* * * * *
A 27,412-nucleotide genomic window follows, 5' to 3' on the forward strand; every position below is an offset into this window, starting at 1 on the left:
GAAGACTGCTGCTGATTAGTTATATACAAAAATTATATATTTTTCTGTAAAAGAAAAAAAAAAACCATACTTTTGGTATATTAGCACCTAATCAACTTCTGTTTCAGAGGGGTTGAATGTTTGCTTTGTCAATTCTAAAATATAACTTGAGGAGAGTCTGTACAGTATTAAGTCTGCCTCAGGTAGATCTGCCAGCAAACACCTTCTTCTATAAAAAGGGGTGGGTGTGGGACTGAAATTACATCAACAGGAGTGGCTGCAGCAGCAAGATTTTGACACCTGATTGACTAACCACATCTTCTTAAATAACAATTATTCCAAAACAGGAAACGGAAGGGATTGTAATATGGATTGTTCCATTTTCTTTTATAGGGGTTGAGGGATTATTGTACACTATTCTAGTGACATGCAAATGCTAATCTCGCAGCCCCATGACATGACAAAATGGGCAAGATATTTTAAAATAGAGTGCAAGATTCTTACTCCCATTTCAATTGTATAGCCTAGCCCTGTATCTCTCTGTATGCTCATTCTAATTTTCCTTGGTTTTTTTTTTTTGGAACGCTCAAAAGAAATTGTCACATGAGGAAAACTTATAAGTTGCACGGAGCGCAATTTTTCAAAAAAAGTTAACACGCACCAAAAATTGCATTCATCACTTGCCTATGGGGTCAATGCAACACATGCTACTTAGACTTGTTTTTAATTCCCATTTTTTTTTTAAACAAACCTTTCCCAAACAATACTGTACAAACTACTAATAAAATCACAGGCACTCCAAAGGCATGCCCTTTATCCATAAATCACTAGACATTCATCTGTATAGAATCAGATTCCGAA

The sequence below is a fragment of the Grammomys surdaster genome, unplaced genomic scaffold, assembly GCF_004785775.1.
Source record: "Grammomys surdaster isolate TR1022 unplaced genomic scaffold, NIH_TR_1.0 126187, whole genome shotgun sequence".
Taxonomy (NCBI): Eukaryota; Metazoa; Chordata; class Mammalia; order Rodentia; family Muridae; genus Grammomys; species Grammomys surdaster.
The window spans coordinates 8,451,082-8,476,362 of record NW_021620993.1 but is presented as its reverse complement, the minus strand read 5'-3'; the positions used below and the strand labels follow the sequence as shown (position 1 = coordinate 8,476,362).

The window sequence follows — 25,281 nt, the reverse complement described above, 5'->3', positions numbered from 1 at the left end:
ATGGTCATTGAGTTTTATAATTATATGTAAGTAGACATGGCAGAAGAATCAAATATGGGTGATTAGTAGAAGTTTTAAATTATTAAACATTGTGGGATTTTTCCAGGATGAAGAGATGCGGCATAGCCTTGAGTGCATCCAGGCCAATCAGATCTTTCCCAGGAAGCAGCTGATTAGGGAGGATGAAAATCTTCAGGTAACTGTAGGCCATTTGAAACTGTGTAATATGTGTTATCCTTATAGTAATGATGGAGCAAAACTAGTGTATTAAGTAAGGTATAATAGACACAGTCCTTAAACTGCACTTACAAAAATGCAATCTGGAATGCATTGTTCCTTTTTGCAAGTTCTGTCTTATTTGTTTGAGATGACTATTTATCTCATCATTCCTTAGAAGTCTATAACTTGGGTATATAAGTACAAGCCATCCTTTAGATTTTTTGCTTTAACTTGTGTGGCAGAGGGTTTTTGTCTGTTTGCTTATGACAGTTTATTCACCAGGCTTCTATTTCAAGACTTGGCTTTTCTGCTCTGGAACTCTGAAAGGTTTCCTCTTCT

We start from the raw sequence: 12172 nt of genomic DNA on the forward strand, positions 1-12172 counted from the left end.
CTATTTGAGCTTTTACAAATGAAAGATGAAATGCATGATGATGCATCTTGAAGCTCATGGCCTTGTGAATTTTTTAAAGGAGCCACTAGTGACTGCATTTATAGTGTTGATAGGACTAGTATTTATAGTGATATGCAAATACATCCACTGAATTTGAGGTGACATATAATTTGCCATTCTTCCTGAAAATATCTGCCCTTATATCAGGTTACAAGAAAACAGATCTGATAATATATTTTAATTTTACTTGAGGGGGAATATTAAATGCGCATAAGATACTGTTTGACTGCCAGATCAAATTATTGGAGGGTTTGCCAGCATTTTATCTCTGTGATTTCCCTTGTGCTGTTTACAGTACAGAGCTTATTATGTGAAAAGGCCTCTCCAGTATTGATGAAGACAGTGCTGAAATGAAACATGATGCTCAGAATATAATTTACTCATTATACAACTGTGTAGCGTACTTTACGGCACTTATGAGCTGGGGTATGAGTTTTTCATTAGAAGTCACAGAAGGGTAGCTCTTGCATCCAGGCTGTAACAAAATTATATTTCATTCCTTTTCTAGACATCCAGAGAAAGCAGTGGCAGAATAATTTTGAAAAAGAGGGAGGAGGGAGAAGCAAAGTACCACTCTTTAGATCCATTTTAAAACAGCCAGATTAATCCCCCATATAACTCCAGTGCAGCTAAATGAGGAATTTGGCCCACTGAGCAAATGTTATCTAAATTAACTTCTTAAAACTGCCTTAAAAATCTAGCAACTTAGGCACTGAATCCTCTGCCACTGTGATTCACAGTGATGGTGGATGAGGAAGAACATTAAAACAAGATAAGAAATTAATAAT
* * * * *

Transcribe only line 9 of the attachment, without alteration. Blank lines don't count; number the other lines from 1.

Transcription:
We start from the raw sequence: 12172 nt of genomic DNA on the forward strand, positions 1-12172 counted from the left end.